If you're going to point out that Europa is different from Antartica at least take the time to point out how it's different. Namely, the complex life in Antarctica evolved in different, more comfortable conditions. Complex life under hundreds of feet of ice on Earth says nothing about whether or not it's possible for life to begin or become complex in those conditions. It just says that once started, life is very adaptable.

        But did life really begin in such "comfortable" conditions? I don't think its too far-fetched to imagine most life beginning in even less habitable conditions than it currently thrives in.

        Natural selection seems to suggest that life must be more robust than the pressures of its environment, and that life only becomes less robust if it can afford to do so. Not the other way around.

      • Re:only problem (Score:4, Interesting)

        by DigiShaman (671371) on Wednesday March 17, 2010 @06:51PM (#31516646) Homepage

        Some say that life on Earth started (and evolved) around hydrothermal vents where there is no sunlight. The get their energy through a process known as chemosynthesis. If true, life on any ocean bearing planet could become common if not expected. Going to Europa will change those odds one way or another.

    • except Europa. Attempt no landings there." ... and as far as I can tell from wikipedia, it seems 'we' haven't yet? No landers, no hurling things into the surface to see what gets thrown up, no nothing... just flyby missions. hmm..

    • Re: (Score:2, Interesting)

      by linzeal (197905)
      The question is where did life evolve first in the solar system or did it evolve somewhere else first and was transported here. If panspermia is correct and life can be transported over past the ISM between star systems it is likely any place in the galaxy that is hit by this ' stuff ' will have life.
    • by MobileTatsu-NJG (946591) on Wednesday March 17, 2010 @06:14PM (#31516258)

      Life can live in ice-covered oceans and it can even be complex. This is all idle speculation until someone actually probes Europa to see what's under there.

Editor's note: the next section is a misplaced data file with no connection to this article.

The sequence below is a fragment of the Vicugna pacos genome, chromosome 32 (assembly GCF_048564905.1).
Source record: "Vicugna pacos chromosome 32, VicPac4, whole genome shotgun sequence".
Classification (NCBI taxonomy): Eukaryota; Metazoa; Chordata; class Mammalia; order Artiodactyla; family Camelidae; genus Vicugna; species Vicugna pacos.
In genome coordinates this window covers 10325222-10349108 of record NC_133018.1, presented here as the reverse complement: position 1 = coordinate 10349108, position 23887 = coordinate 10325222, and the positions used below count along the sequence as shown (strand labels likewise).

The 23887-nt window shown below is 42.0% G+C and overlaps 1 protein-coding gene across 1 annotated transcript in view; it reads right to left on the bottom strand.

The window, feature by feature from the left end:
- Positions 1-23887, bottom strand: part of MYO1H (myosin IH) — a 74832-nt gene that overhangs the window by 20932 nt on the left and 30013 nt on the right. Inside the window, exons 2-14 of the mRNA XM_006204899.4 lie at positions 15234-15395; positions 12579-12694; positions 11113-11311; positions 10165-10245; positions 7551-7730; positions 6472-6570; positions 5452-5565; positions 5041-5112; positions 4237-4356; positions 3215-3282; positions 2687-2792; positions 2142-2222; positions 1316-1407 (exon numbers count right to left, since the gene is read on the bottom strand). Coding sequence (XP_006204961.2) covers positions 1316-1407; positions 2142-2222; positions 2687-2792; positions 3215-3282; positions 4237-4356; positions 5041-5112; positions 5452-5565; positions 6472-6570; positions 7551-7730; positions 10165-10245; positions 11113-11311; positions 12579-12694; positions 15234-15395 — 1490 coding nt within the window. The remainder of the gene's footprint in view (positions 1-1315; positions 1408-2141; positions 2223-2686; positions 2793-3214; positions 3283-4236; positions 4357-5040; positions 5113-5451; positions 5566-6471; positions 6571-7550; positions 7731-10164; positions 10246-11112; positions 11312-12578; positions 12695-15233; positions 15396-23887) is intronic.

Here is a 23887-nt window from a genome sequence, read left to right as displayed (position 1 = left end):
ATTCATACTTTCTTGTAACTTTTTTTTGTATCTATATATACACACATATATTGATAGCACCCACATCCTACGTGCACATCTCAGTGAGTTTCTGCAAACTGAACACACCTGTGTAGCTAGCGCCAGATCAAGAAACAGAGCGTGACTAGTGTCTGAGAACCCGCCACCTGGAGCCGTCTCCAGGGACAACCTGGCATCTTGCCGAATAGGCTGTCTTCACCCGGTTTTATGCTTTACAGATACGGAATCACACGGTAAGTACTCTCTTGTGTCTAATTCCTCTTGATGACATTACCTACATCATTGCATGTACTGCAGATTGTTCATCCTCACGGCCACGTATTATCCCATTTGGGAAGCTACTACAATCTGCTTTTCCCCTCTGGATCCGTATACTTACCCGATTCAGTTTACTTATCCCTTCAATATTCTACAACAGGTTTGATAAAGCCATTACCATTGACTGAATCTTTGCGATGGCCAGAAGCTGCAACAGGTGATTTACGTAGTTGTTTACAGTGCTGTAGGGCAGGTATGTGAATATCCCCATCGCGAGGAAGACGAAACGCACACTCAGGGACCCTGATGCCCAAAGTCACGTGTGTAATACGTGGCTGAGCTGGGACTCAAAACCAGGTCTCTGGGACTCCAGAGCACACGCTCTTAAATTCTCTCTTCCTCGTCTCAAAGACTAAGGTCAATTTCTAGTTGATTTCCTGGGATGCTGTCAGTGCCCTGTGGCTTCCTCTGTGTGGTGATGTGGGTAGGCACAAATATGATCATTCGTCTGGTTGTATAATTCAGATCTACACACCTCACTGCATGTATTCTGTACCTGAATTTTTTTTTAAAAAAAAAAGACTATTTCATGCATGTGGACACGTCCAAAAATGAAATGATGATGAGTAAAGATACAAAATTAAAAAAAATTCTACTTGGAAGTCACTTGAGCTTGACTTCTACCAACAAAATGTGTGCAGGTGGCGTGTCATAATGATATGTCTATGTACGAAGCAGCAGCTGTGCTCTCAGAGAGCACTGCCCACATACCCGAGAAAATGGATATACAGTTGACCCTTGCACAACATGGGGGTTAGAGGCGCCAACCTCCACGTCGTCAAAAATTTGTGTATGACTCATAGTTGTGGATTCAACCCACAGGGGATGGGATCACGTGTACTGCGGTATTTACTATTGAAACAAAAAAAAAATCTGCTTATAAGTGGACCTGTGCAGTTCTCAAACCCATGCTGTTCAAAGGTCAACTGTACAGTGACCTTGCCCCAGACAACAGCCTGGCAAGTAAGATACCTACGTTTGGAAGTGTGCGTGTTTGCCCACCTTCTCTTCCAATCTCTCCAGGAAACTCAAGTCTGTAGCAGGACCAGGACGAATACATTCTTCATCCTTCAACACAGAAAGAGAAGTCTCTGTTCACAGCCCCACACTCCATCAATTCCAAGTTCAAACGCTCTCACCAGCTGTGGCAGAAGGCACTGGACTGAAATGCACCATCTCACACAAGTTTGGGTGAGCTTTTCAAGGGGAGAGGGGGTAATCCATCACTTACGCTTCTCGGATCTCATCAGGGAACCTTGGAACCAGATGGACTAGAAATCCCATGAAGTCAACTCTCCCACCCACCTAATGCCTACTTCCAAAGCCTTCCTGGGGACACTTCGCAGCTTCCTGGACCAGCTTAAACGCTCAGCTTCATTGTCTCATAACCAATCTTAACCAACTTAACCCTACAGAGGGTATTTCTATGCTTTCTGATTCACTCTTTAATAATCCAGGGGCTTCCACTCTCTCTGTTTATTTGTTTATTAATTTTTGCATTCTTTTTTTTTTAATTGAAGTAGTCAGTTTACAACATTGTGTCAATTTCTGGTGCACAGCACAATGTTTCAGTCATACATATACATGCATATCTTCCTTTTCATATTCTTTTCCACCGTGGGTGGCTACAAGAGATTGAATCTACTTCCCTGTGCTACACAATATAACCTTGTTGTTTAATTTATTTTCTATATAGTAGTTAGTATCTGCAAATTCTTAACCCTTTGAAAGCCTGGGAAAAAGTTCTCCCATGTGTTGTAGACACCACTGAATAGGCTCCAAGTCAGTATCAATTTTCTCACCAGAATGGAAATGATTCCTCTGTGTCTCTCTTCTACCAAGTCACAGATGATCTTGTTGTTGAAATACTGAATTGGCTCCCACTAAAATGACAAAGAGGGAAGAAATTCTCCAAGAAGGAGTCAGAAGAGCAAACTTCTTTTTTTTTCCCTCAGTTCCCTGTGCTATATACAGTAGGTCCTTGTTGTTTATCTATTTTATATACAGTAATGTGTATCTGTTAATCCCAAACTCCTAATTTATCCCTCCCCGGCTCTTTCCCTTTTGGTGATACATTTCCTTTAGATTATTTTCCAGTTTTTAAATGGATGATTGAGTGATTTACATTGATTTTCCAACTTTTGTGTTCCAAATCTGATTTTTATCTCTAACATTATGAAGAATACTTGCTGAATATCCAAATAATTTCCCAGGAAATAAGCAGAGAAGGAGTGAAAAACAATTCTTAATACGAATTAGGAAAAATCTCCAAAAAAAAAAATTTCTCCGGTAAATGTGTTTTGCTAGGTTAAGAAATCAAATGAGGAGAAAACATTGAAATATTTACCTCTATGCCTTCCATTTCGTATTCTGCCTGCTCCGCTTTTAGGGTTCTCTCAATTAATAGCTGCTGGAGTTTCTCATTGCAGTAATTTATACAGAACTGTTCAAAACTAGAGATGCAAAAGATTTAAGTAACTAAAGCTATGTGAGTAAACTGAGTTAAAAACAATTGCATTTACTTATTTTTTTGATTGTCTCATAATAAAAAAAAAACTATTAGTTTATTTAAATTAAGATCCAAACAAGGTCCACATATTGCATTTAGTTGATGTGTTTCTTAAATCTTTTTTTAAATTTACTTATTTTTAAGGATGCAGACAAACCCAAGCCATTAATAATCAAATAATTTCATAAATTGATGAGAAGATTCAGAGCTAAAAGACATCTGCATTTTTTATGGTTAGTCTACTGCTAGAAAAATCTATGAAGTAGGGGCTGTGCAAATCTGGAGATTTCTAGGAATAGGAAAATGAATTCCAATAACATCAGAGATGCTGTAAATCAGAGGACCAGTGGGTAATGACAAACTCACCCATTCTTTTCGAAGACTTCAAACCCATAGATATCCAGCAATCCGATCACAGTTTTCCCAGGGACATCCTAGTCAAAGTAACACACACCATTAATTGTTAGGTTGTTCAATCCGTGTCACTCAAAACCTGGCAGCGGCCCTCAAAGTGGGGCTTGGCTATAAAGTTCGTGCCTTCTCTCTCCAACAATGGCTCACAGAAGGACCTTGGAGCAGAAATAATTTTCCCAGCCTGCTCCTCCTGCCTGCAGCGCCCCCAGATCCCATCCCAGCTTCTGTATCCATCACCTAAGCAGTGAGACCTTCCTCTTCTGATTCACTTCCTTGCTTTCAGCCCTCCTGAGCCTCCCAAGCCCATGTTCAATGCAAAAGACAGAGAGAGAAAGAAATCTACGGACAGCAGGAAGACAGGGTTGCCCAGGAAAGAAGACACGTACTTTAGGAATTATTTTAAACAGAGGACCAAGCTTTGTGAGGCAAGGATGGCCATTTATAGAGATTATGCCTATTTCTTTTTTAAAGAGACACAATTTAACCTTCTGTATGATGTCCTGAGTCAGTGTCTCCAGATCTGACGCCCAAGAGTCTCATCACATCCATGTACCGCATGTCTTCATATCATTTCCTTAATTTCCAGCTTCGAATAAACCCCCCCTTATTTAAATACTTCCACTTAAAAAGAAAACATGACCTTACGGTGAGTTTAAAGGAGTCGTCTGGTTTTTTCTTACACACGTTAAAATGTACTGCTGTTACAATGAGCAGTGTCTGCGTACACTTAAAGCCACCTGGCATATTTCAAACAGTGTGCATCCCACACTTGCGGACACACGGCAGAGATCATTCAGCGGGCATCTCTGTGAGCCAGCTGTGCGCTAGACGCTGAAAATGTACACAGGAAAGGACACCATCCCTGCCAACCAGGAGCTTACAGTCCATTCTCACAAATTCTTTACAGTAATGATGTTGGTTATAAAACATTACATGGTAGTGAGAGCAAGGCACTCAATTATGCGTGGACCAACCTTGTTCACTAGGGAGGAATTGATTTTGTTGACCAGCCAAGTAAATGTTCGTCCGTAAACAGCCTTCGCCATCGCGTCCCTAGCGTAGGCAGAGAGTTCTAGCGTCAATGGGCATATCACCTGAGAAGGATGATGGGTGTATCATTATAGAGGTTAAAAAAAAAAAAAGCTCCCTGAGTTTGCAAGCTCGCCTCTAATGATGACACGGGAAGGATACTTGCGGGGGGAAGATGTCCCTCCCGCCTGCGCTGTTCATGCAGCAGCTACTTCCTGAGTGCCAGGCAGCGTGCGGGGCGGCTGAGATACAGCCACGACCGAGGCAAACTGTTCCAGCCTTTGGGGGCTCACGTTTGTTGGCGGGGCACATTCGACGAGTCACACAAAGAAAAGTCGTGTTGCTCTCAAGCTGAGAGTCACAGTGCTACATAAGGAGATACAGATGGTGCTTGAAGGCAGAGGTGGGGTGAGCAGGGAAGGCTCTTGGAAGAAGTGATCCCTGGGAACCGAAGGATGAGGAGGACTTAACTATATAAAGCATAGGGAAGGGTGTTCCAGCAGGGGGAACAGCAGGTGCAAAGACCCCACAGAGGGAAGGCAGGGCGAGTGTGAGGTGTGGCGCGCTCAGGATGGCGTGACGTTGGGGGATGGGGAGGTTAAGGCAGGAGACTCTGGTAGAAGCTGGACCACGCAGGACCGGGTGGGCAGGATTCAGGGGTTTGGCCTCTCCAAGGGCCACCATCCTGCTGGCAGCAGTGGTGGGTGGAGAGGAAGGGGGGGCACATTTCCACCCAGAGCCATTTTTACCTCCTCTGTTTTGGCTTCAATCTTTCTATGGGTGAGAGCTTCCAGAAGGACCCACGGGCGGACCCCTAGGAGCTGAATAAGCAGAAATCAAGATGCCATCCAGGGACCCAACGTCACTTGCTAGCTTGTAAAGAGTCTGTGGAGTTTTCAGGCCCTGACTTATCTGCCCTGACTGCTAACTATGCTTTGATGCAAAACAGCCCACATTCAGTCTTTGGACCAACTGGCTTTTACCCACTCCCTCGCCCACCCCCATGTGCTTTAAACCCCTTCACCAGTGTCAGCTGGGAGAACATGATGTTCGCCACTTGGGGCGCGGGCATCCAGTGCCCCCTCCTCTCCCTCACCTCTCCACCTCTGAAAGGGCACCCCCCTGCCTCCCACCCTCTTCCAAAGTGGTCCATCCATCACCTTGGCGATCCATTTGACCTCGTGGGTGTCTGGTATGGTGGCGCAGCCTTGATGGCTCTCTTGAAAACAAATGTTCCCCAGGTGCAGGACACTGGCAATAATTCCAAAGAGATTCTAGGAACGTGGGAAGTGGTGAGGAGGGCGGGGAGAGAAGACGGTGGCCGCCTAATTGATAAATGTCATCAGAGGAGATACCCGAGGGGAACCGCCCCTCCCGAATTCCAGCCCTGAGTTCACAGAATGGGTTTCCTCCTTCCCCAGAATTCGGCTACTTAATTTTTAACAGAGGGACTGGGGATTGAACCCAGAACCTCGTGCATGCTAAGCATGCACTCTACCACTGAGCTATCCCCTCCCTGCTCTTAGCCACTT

I just had this image in my head of humans building a colony on Mars, then ET's come by and say "Whoah! This means sentient life could have evolved on barren worlds like Mars!"

    • And if such life is possible beneath Earth's oceans, why not elsewhere, like Europa?

      There's just too many Europeans there for it to possibly sustain life.

    • by tixxit (1107127)
      But it gives us hope. Just imagine if the opposite was true; we could never find life in extreme environments. We'd probably be saying looking for life on other planets is most likely a dead end. Instead, life keeps popping up everywhere, even places you could never imagine.
      • by mark-t (151149)
        That's sort of like somebody who never goes outside saying that it never rains.

        The entire earth is hardly a large enough sample to conclude anything remotely meaningful about life elsewhere.

  • by Sique (173459) on Wednesday March 17, 2010 @05:46PM (#31515870) Homepage

    The amphipod is actually a Lysianassid, not a Lyssianasid, if someone tries to google it :)

    • by MobileTatsu-NJG (946591) on Wednesday March 17, 2010 @06:17PM (#31516282)

      The amphipod is actually a Lysianassid, not a Lyssianasid, if someone tries to google it :)

      You know, you'd get a lot more points in Scrabble if you'd just learn to shut your yap!

  • These creatures probably depend on free oxygen to live, which comes from plant life on the unglaciated parts of the Earth's surface. This is not an argument against the possibility of life on Europa, it is an argument against assuming that the environment under Europa's ice is as life-friendly that under Antarctica's.
    • Re: (Score:3, Interesting)

      by John Hasler (414242)

      > These creatures probably depend on free oxygen to live, which comes from
      > plant life on the unglaciated parts of the Earth's surface.

      How did the oxygen get down there?

  • by Tumbleweed (3706) * on Wednesday March 17, 2010 @05:47PM (#31515886)

    Get out your torches, and somebody call Kurt Russell, quick!

  • There's apparently more Earth left to see! Before we venture to Mars, lets go look under this ice. The environment is a lot friendlier, comparatively speaking, and there's less distance to cross before we arrive!

    • by Teun (17872)
      Why should we (+6,000 million people) do one and leave the other?
      • by BobMcD (601576)

        Limited resources, namely funding.

        • by Jeremi (14640)

          Limited resources, namely funding.

          There's actually plenty of funding available... for example, in the USA people spend $34 billion per year on their pets. If people thought it was important, they could devote, say, half of their pet-support money to sea and/or space exploration, and that would be plenty to do a lot of exploration of both areas.

          But the truth is, most people just don't put that much importance on exploration. Sad, but true.